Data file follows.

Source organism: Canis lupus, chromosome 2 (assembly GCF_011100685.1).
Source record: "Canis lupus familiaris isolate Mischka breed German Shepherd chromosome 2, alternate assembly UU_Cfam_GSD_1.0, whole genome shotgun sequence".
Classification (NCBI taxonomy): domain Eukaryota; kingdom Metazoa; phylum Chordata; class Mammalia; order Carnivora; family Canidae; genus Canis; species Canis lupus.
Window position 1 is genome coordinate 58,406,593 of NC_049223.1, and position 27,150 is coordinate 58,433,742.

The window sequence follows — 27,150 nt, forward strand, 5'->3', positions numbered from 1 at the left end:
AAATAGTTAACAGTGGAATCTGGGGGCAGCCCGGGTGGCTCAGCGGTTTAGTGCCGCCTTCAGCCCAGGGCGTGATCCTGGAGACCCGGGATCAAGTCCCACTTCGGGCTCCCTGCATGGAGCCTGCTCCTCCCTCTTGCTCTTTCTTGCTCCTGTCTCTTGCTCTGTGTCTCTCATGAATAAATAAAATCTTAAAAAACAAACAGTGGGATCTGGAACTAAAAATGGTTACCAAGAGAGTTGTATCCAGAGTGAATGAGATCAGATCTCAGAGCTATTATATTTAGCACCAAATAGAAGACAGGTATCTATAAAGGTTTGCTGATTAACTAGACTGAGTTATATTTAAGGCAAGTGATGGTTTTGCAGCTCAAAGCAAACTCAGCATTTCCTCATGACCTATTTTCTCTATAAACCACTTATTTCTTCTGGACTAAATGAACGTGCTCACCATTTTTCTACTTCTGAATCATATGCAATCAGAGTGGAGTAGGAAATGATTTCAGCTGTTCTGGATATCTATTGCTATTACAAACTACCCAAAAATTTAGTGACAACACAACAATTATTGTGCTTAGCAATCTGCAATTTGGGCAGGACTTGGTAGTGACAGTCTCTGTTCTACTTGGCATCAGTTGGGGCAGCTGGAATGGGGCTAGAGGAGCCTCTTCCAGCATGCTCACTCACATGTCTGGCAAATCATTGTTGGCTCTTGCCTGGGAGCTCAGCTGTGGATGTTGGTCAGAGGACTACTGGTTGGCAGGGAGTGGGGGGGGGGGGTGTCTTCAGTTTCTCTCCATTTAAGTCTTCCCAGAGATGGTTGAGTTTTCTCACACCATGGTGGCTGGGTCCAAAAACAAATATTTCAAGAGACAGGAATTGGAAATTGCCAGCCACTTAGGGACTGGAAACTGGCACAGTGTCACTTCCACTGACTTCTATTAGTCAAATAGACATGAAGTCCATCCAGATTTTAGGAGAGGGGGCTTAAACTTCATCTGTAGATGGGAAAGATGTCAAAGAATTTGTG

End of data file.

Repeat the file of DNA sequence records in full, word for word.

Source organism: Canis lupus, chromosome 2 (assembly GCF_011100685.1).
Source record: "Canis lupus familiaris isolate Mischka breed German Shepherd chromosome 2, alternate assembly UU_Cfam_GSD_1.0, whole genome shotgun sequence".
Classification (NCBI taxonomy): domain Eukaryota; kingdom Metazoa; phylum Chordata; class Mammalia; order Carnivora; family Canidae; genus Canis; species Canis lupus.
Window position 1 is genome coordinate 58,406,593 of NC_049223.1, and position 27,150 is coordinate 58,433,742.

The window sequence follows — 27,150 nt, forward strand, 5'->3', positions numbered from 1 at the left end:
AAATAGTTAACAGTGGAATCTGGGGGCAGCCCGGGTGGCTCAGCGGTTTAGTGCCGCCTTCAGCCCAGGGCGTGATCCTGGAGACCCGGGATCAAGTCCCACTTCGGGCTCCCTGCATGGAGCCTGCTCCTCCCTCTTGCTCTTTCTTGCTCCTGTCTCTTGCTCTGTGTCTCTCATGAATAAATAAAATCTTAAAAAACAAACAGTGGGATCTGGAACTAAAAATGGTTACCAAGAGAGTTGTATCCAGAGTGAATGAGATCAGATCTCAGAGCTATTATATTTAGCACCAAATAGAAGACAGGTATCTATAAAGGTTTGCTGATTAACTAGACTGAGTTATATTTAAGGCAAGTGATGGTTTTGCAGCTCAAAGCAAACTCAGCATTTCCTCATGACCTATTTTCTCTATAAACCACTTATTTCTTCTGGACTAAATGAACGTGCTCACCATTTTTCTACTTCTGAATCATATGCAATCAGAGTGGAGTAGGAAATGATTTCAGCTGTTCTGGATATCTATTGCTATTACAAACTACCCAAAAATTTAGTGACAACACAACAATTATTGTGCTTAGCAATCTGCAATTTGGGCAGGACTTGGTAGTGACAGTCTCTGTTCTACTTGGCATCAGTTGGGGCAGCTGGAATGGGGCTAGAGGAGCCTCTTCCAGCATGCTCACTCACATGTCTGGCAAATCATTGTTGGCTCTTGCCTGGGAGCTCAGCTGTGGATGTTGGTCAGAGGACTACTGGTTGGCAGGGAGTGGGGGGGGGGGGTGTCTTCAGTTTCTCTCCATTTAAGTCTTCCCAGAGATGGTTGAGTTTTCTCACACCATGGTGGCTGGGTCCAAAAACAAATATTTCAAGAGACAGGAATTGGAAATTGCCAGCCACTTAGGGACTGGAAACTGGCACAGTGTCACTTCCACTGACTTCTATTAGTCAAATAGACATGAAGTCCATCCAGATTTTAGGAGAGGGGGCTTAAACTTCATCTGTAGATGGGAAAGATGTCAAAGAATTTGTG